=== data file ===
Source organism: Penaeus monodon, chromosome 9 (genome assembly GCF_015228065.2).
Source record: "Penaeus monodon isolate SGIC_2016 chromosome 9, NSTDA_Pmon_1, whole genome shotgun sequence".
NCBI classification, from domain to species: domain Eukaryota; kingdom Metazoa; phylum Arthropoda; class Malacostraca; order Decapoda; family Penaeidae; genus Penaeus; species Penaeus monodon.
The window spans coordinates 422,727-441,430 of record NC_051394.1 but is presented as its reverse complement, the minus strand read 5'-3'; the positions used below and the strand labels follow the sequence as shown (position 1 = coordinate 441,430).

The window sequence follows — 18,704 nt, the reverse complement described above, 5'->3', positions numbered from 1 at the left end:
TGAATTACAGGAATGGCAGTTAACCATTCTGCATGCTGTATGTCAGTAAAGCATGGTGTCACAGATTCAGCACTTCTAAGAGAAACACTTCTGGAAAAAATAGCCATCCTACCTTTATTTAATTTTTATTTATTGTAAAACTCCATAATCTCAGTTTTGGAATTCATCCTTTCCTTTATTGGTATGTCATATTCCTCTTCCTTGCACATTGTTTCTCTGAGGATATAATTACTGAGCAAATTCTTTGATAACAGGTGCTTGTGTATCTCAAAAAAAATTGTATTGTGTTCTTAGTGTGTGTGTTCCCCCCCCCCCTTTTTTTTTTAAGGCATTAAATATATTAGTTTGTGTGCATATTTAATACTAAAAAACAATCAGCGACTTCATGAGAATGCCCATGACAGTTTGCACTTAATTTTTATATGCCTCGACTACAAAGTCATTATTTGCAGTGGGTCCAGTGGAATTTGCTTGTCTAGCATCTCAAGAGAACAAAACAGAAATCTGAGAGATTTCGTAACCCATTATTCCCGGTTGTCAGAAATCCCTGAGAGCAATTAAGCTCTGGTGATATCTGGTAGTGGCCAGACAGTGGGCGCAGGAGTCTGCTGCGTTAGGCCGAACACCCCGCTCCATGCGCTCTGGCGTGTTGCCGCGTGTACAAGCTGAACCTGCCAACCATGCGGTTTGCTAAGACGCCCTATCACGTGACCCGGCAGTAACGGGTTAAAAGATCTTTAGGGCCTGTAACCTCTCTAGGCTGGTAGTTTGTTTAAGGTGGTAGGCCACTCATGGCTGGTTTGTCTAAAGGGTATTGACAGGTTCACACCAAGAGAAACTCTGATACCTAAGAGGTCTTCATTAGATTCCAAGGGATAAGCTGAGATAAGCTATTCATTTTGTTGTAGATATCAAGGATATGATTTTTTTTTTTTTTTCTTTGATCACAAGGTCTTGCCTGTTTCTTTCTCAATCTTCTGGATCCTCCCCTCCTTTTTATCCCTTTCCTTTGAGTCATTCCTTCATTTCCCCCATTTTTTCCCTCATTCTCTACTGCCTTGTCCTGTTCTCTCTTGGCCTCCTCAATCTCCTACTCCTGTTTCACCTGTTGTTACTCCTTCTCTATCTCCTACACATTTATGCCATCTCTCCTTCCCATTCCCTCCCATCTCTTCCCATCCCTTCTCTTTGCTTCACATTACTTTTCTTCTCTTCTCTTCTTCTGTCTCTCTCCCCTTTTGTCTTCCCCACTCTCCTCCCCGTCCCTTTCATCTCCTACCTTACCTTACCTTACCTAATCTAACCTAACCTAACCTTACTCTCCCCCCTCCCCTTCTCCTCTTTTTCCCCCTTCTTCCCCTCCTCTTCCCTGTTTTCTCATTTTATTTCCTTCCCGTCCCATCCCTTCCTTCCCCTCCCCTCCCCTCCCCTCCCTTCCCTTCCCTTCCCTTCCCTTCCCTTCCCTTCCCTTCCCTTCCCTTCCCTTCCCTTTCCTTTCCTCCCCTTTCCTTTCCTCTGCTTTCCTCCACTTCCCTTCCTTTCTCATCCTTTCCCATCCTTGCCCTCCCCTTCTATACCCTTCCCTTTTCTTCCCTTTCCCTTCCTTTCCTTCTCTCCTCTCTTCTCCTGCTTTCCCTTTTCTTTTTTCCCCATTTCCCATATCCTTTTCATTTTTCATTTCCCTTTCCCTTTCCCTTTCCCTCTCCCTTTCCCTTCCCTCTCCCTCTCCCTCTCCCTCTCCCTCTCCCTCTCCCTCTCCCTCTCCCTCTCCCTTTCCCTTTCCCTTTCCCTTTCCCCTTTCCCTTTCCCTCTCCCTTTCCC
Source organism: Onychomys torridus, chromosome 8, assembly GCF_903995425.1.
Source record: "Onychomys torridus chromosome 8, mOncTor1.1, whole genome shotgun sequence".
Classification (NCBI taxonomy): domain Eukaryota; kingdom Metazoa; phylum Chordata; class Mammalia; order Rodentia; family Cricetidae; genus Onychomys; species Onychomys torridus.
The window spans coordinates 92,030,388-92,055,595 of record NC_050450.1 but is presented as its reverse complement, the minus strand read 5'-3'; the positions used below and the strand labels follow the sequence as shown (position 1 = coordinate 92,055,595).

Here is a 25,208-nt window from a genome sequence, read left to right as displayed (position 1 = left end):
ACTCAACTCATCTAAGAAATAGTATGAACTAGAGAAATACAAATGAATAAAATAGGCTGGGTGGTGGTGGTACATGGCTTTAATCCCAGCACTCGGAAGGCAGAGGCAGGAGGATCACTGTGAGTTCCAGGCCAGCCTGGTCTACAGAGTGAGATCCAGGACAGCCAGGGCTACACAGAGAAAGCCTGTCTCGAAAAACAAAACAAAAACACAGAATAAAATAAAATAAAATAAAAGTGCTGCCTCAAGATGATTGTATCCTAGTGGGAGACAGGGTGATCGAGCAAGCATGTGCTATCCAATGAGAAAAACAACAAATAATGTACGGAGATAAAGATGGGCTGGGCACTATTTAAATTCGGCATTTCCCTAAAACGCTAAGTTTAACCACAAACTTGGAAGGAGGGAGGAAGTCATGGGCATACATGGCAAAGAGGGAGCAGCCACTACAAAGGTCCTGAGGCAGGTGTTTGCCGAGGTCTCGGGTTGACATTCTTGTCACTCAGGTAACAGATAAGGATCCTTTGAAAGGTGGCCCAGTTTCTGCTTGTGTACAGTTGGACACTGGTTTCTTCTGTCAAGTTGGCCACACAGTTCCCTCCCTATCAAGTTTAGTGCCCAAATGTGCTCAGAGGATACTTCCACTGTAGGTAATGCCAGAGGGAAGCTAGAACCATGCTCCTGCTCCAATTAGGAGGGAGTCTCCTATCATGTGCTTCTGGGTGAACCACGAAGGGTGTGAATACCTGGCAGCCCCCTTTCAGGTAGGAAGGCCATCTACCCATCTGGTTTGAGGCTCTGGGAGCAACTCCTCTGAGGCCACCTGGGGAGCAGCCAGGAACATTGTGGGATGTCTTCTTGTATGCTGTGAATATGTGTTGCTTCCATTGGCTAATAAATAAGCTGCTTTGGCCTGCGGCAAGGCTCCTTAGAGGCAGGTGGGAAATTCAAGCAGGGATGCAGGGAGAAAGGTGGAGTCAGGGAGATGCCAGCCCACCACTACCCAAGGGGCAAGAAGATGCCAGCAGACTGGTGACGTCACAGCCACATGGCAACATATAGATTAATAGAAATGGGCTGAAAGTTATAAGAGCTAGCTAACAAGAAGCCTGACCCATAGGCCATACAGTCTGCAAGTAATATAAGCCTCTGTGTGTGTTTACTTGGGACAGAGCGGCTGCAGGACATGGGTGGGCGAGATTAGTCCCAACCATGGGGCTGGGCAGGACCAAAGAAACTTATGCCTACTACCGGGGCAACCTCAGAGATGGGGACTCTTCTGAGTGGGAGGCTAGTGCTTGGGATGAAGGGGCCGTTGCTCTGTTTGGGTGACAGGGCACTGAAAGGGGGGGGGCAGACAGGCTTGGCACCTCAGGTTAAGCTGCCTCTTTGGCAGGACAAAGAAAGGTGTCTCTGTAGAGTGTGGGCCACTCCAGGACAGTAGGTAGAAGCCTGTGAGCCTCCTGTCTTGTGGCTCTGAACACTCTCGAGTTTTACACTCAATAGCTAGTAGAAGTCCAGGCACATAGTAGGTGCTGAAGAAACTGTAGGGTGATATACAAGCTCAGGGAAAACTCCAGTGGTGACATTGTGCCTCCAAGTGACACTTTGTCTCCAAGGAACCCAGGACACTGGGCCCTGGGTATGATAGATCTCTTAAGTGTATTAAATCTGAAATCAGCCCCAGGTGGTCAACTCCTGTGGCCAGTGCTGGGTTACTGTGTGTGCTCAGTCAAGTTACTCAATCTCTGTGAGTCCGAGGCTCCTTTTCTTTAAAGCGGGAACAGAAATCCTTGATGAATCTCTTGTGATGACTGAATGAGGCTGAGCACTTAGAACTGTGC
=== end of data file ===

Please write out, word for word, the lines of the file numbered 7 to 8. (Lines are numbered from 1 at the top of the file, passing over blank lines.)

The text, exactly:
Source organism: Onychomys torridus, chromosome 8, assembly GCF_903995425.1.
Source record: "Onychomys torridus chromosome 8, mOncTor1.1, whole genome shotgun sequence".